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Relative Risks and Why Anecdotes Can be Lousy for Making Decisions

August 21, 2010

Fear blinds us, immobilizes us, and makes fools of us. Scary stories abound on the internet, through emails, and in conversations, and dangers lurk in the dusty corners waiting to pounce on us and tear our loved ones from our grasps. We know this. We feel it viscerally. And sometimes we shake in our boots. 


We’ve got enough real dangers, and we do, without adding in made-up ones. We do a terrible job at assessing risk. Don’t believe me? Which is safer? Driving or flying? If you said driving, you’re so terribly wrong and have let both the illusion of control and the availability heuristic make you run with your gut. 


If we admit this truth, that we are bad at assigning risks, then we should be looking for what science, statistics, and probability have to show on relative risks before we go off with our guts thinking we’ve chosen the least risky decision.


And I write this as a mom who lives this, every day. Your gut is not what you want to go with when you’re making medical decisions. It isn’t. You want some good hard data to back your decisions. My son has factor V leiden, a blood clotting disorder which caused a stroke when he was nine. At that time, once the doctors determined he had the disorder, we had to decide on preventative treatment. Do you give a nine year old coumadin for the rest of his life? Our doctor decided with one stroke to go on that the risks of coumadin were greater than the risks of another blood clot. Our son went on the less risky aspirin. If you have kids, you know that aspirin in children can be dangerous. It was a game we played, pulling aspirin when he had colds. Falls, bumps, bruises are scary. Will it lead to overclotting?  Bumps to the head? Beyond terrifying still to this day.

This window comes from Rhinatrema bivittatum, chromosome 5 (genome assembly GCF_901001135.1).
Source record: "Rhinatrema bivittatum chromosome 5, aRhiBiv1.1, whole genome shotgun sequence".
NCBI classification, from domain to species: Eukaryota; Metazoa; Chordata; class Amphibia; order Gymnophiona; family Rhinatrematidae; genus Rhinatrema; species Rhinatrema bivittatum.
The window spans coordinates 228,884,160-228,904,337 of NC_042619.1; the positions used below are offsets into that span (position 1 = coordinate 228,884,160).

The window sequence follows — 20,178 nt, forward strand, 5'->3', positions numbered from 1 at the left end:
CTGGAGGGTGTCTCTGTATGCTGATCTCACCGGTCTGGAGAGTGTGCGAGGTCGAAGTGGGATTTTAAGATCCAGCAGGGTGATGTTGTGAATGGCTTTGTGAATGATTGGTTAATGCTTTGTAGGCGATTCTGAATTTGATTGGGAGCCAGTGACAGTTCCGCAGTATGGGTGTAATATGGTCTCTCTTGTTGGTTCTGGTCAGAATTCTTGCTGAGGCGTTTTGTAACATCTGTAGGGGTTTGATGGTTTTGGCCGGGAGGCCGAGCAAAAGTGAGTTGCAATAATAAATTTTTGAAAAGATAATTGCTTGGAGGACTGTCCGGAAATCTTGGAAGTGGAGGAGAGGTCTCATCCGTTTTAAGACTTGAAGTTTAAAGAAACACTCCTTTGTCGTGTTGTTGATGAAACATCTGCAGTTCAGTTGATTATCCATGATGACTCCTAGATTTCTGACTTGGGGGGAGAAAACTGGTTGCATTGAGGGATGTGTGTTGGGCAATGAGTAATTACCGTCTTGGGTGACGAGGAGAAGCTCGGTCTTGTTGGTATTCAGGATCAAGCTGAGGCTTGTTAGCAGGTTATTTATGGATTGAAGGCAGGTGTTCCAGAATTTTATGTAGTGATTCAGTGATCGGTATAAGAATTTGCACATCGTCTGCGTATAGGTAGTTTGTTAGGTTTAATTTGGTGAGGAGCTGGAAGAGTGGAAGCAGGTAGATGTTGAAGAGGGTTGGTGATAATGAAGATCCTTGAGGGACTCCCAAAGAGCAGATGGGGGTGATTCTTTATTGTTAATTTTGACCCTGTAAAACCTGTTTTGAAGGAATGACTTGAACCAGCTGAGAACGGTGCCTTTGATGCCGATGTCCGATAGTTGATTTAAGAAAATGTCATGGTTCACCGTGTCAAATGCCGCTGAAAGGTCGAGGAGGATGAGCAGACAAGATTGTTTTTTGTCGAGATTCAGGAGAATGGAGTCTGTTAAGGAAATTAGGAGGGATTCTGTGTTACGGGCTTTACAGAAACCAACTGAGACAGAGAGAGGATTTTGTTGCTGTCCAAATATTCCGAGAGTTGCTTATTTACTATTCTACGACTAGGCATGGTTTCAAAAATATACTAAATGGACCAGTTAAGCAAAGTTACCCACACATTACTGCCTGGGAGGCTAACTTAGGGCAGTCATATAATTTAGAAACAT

When he had his wisdom teeth out, he was sent to a hematologist for an alternative to aspirin in the weeks leading up to the surgery. The doctor was horrified that he’d been on aspirin for a decade instead of the standard coumadin and immediately wrote a prescription for that for after the surgery and one for lovenox injections leading up to the surgery. 


And I started digging through the literature, pulling up articles showing that where there had only been one incident (especially with a decade with no additional ones), that lifetime coumadin, indeed coumadin for one year, conveyed far greater risk (3 out of 100 patients have bleeding problems on coumadin in a year, with 1 death for every 200 patients on coumadin from excess bleeding). My son’s real risk of a thrombolytic event was around 5 in 1000.  You can see right there that the risks were vastly higher on coumadin than off, and after consulting with an academic hematologist, my son’s doctor deferred to his judgment and back on aspirin my son went.


When your family member’s life is at stake, fear can be deadly, especially if it paralyzes you. It’s incredibly hard to make sound, rational decisions when fear has coiled itself in your gut and twisted you in knots, so in order to be collected in crisis, you have to practice those reasoning skills in calm times. You have to look at the evidence dispassionately, and you have to defer to experts who know better. Sometimes that is indeed your immediate doctor, but even they can be paralyzed by fear and can make rash decisions. 


When you’ve got a chronic condition, you’ve got to become the expert on it because chances are your doctor or your child’s doctor won’t be, won’t have the latest literature, and won’t have thought out hypothetical situations before hand and will simply react, as my son’s hematologist did.